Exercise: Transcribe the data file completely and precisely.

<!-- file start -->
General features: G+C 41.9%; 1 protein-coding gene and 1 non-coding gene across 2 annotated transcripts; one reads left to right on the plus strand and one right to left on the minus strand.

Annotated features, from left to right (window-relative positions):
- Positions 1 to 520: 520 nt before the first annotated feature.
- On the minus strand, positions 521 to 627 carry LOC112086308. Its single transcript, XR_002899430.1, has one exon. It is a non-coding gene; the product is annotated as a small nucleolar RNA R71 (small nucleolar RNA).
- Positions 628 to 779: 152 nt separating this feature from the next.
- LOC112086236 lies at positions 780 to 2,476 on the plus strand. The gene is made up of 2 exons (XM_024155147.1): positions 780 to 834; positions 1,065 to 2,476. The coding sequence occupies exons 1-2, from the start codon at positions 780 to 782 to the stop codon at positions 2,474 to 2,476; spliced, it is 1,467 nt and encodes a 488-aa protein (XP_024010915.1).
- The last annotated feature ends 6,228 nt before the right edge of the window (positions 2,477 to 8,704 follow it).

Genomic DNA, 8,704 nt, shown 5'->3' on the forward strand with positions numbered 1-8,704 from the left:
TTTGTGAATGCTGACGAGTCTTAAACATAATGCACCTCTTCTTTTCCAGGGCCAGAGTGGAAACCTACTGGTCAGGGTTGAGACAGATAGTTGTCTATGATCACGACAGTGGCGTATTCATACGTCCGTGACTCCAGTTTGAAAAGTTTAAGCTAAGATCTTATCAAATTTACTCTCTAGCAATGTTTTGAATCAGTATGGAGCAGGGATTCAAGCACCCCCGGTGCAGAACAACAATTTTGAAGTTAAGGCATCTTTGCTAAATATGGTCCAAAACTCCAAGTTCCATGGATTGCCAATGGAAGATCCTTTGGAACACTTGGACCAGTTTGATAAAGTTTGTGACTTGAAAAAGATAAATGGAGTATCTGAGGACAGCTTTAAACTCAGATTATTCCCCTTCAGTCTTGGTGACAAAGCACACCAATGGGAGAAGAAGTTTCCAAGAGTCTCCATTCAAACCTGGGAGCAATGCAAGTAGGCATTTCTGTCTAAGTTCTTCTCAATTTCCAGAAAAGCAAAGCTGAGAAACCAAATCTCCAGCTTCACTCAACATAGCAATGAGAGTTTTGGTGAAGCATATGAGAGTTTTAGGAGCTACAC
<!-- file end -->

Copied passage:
General features: G+C 41.9%; 1 protein-coding gene and 1 non-coding gene across 2 annotated transcripts; one reads left to right on the plus strand and one right to left on the minus strand.

Annotated features, from left to right (window-relative positions):
- Positions 1 to 520: 520 nt before the first annotated feature.
- On the minus strand, positions 521 to 627 carry LOC112086308. Its single transcript, XR_002899430.1, has one exon. It is a non-coding gene; the product is annotated as a small nucleolar RNA R71 (small nucleolar RNA).
- Positions 628 to 779: 152 nt separating this feature from the next.
- LOC112086236 lies at positions 780 to 2,476 on the plus strand. The gene is made up of 2 exons (XM_024155147.1): positions 780 to 834; positions 1,065 to 2,476. The coding sequence occupies exons 1-2, from the start codon at positions 780 to 782 to the stop codon at positions 2,474 to 2,476; spliced, it is 1,467 nt and encodes a 488-aa protein (XP_024010915.1).
- The last annotated feature ends 6,228 nt before the right edge of the window (positions 2,477 to 8,704 follow it).

Genomic DNA, 8,704 nt, shown 5'->3' on the forward strand with positions numbered 1-8,704 from the left:
TTTGTGAATGCTGACGAGTCTTAAACATAATGCACCTCTTCTTTTCCAGGGCCAGAGTGGAAACCTACTGGTCAGGGTTGAGACAGATAGTTGTCTATGATCACGACAGTGGCGTATTCATACGTCCGTGACTCCAGTTTGAAAAGTTTAAGCTAAGATCTTATCAAATTTACTCTCTAGCAATGTTTTGAATCAGTATGGAGCAGGGATTCAAGCACCCCCGGTGCAGAACAACAATTTTGAAGTTAAGGCATCTTTGCTAAATATGGTCCAAAACTCCAAGTTCCATGGATTGCCAATGGAAGATCCTTTGGAACACTTGGACCAGTTTGATAAAGTTTGTGACTTGAAAAAGATAAATGGAGTATCTGAGGACAGCTTTAAACTCAGATTATTCCCCTTCAGTCTTGGTGACAAAGCACACCAATGGGAGAAGAAGTTTCCAAGAGTCTCCATTCAAACCTGGGAGCAATGCAAGTAGGCATTTCTGTCTAAGTTCTTCTCAATTTCCAGAAAAGCAAAGCTGAGAAACCAAATCTCCAGCTTCACTCAACATAGCAATGAGAGTTTTGGTGAAGCATATGAGAGTTTTAGGAGCTACAC